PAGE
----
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- How Much Revenue Do Apple’s Smaller Product Lines Such As Beats and TV Bring In?
- Samsung Could Be A Beneficiary Of iPhone’s Delayed Design Refresh
- Apple Could Reinvigorate Apple Music By Acquiring Tidal
- Why Did Apple Fare Better Than The Broader Market Following The Brexit?
After Apple (Nasdaq: AAPL) reports earnings today, we should be able to add it to the list, too.
To put the strength in perspective, though, let’s check up on the three key earnings statistics I told you to track this earnings season:
Key Statistic #1: Earnings “Beat Rate”
This is a measure of the percentage of companies beating analysts’ expectations for profits. The long-term average is 62%.
As of last Friday’s close, Bespoke Investment Group reports that 72% have beat expectations. If we limit our analysis to just the 94 companies in the S&P 500 Index that already reported results, the beat rate jumps to 76.6%.
The highest earnings beat rate ever recorded be Bespoke is 73% (Q1 2006). Whether or not this quarter earns the top spot, it’s definitely on track for a putting up a record.
Key Statistic #2: Revenue “Beat Rate”
This is a measure of the percentage of companies beating analyst expectations for sales. Like the earnings beat rate, the long-term average is also 62%. But so far this quarter, 70% of companies have beat sales expectations.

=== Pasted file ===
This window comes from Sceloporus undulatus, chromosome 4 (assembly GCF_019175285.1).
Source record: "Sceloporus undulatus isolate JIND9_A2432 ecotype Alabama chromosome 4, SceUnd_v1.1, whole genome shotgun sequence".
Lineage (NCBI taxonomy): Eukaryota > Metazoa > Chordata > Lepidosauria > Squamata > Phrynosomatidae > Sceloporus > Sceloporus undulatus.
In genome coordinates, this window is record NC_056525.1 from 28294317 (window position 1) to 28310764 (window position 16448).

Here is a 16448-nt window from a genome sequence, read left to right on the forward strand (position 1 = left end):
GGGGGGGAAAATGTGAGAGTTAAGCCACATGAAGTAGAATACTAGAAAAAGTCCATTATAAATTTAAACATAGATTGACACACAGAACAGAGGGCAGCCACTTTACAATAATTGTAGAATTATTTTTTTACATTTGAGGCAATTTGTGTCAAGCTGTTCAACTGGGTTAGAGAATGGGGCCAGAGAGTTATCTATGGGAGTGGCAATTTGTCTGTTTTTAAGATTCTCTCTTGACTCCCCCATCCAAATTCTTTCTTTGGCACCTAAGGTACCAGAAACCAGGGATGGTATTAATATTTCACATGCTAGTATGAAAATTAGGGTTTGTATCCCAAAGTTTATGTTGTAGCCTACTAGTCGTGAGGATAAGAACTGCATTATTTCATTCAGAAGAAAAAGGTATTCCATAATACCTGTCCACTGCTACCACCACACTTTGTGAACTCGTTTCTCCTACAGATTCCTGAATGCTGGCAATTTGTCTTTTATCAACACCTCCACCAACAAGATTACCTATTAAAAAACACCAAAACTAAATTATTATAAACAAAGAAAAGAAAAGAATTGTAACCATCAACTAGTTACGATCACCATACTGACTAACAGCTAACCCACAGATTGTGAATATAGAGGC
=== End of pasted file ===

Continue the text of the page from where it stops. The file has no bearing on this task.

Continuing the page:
Although that’s below the record beat rate of more than 75% hit back in late 2003 and early 2004, it’s well above last quarter’s revenue beat rate of 56.7%.
As I said last week, “A reading above 65% would be extremely bullish.” And we got one!
Key Statistic #3: Guidance Spread
This is a measure of the difference between the percentage of companies raising guidance and the percentage of companies lowering guidance.
So far this earnings seasons, 7.4% of companies raised guidance and just 4% lowered guidance. The result? A guidance spread of 2.4%, which is a sharp reversal from the last two quarters when more companies lowered guidance than raised it.
Add it all up and if share prices ultimately follow earnings, this is decidedly good news for the stock market.
So what do I make of yesterday’s widespread selloff? Not much.
Remember, bull markets don’t charge higher uninterrupted. Like world-class sprinters, they need to take a breather.
As InvestTech Research’s Jim Stack notes, there were 24 corrections of more than 4% during the 1990’s bull market and nine corrections during the October 2002 to October 2007 bull move.
And this “spirited cyclical rally,” as Barron’s refers to it, is no exception. Since March 2009, it’s endured “11 spasmodic episodes.”
Bottom line: Even though Barron’s refuses to admit it, we’re in a bull market. We have been for three years. And based on the latest earnings data, I’m convinced this bull market is going to continue.
So yesterday’s selloff should prove to be nothing more than a bump in the road. Anyone care to bet against me?